NEED YOUR ADVICE ASAP

Discussion in 'Raising Baby Chicks' started by nhchickmom, May 13, 2009.

  1. nhchickmom

    nhchickmom Chillin' With My Peeps

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    Nov 6, 2008
    Thornton, NH
    Hi All,

    I have been posting this last week about moving my 2 week old chicks out the shed witha heat lamp and most said they thought this would be fine. They are really starting to stink and can fly out more.

    So today after work I put them all in a metal chicken cage, much larger than they were in. I lined the cage with newspaper and sawdust as I know they do not care for the open feeling under their feet. I put in a few sticks for "roosting" and a rock for climbing as well as their heat lamp. Oh sorry I got ahead of myself and forgot to mention that I put their cage in the chicken coop. I figured if they could be in the shed with a heat lamp, why not the coop which is wired for electricity. Is this ok? They are contained and safe in the cage from the other chickens, which have not seen them yet as they free range all day long. Can you see any potential problems with this? They do not seem to be to cold. They are moving around, eating, drinking, not huddling to much, kind of rotating back and forth to get under the lamp. Let me know you thoughts before I close them all in for the night, PLEASE!

    PS They seem to be tripping a little, which I am sure is b/c of the new surface. Should I be concerned or will they get used to it?

    Thank you
     
  2. eponagirl

    eponagirl Chillin' With My Peeps

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    Mar 10, 2009
    Quiet Corner, CT
    Someone else hopefully will respond that knows more about this, but I would think if you have them in a space where they can't stick their heads out or get pecked somehow by curious chickens, etc and the heat is appropriate for their age, etc that you should be just fine. In fact it might also be a good way to begin exposing the two flocks to each other over time.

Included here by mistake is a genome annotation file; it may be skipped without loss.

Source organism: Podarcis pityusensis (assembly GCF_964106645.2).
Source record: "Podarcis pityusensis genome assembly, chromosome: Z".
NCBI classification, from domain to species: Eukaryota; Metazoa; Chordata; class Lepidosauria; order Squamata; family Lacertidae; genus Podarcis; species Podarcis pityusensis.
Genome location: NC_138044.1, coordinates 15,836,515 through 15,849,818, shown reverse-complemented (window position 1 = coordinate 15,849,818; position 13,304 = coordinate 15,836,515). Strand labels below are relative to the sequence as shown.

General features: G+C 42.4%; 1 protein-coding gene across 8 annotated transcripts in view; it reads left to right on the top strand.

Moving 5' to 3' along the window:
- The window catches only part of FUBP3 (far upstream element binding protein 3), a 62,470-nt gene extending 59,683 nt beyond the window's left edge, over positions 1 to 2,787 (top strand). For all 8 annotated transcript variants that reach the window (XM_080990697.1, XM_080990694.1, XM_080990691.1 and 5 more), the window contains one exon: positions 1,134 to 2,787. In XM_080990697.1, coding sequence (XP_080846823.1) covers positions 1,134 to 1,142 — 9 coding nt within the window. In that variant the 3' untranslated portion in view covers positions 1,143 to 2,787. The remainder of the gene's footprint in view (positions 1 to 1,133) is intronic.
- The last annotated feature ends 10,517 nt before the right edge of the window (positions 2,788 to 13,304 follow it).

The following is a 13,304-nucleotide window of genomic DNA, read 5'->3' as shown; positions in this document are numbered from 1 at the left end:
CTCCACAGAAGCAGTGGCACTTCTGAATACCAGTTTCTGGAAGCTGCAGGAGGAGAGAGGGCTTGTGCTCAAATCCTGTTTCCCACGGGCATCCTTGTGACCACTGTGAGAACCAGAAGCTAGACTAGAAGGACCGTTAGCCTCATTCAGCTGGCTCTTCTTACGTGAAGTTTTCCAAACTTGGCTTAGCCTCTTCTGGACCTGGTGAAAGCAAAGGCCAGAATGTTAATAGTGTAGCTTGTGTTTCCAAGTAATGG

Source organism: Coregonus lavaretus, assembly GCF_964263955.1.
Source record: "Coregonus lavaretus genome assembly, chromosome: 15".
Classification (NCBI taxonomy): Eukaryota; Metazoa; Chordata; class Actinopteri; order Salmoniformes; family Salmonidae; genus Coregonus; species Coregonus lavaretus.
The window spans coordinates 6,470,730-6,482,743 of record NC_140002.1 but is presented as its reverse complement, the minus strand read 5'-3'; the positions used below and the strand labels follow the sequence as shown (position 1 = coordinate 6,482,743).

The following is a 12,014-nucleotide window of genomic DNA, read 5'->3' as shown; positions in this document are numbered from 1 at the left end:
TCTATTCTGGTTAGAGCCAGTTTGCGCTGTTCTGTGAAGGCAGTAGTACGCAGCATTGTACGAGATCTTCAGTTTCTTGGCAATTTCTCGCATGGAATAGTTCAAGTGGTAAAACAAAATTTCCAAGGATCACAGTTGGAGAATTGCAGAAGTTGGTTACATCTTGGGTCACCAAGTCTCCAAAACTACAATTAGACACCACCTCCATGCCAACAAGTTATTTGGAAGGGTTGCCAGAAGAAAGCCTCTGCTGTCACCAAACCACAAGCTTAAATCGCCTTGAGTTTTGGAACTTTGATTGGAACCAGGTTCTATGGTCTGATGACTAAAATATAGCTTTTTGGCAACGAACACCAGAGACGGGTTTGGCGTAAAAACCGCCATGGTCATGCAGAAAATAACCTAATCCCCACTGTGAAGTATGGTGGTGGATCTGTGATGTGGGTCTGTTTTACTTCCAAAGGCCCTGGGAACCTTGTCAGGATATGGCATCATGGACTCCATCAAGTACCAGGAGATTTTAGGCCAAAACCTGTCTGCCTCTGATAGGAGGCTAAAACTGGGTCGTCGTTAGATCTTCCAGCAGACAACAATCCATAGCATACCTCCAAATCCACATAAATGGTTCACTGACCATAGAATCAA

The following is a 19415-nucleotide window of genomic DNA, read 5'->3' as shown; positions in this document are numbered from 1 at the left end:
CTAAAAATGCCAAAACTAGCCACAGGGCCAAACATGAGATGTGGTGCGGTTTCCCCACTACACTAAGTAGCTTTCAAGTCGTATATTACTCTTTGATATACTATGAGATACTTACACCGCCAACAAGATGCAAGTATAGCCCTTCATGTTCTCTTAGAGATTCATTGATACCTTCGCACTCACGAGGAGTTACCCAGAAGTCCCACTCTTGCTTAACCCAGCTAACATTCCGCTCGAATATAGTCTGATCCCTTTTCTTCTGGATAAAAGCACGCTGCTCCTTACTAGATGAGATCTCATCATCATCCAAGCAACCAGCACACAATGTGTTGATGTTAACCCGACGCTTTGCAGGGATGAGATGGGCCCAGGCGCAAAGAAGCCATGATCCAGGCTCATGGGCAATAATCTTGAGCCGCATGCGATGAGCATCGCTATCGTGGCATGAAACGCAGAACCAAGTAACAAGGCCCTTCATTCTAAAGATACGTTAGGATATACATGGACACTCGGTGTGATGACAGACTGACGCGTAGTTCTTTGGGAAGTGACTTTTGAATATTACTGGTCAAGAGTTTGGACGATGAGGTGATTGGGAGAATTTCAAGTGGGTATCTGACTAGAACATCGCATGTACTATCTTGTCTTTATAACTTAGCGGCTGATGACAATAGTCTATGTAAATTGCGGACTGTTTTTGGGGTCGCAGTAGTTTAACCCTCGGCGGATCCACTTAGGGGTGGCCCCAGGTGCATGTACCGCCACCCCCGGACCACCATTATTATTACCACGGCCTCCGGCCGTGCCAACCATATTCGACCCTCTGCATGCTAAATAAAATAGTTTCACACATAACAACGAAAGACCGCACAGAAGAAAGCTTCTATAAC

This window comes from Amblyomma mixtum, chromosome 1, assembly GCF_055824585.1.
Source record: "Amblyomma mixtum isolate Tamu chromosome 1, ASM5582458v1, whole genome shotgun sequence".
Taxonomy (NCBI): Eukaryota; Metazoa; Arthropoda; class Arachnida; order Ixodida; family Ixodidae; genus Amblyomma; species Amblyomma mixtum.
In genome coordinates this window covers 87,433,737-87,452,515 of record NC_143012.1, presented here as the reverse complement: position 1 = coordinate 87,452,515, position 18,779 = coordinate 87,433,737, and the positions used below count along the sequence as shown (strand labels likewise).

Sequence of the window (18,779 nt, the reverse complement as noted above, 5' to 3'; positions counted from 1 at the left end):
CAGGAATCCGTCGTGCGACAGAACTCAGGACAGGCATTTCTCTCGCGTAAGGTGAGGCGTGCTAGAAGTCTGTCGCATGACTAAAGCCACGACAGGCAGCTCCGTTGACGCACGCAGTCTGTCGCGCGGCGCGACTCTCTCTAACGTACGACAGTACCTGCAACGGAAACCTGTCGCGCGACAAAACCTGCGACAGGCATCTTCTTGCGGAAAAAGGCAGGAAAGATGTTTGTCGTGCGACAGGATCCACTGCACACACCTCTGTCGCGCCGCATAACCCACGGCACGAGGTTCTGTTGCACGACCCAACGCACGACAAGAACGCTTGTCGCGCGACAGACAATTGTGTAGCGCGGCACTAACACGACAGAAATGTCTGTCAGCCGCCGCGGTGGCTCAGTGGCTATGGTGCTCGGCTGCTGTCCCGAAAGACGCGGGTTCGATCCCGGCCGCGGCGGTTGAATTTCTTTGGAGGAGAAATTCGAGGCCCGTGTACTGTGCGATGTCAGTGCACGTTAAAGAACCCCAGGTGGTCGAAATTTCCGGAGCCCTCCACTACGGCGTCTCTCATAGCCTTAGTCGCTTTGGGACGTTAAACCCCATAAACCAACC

Let us know how it works out!

    Ps...are you using shavings for the bedding or actual sawdust? Shavings or pellets would be better for them
     
  3. nhchickmom

    nhchickmom Chillin' With My Peeps

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    Nov 6, 2008
    Thornton, NH
    Thanks for the input. I have been spying on them since the hens are in for the night. The hens seem a little peeved that their is something new, but no signs of aggression at all. The chicks seemed a little cool, but it was close to 8:00 pm when I closed the door and the temp had dropped quite a bit. I just checked on them and all the chicks were asleep under the heat lamp, but nothing seemed unusual. The actual inside temp of the coop will probably be 55-60 tonight, but the heat lamp is 120 watts and about 80 in that spot. i too hope this will be a good way to introduce the two flocks so that in a month of so they can live happily ever after with no squabbles.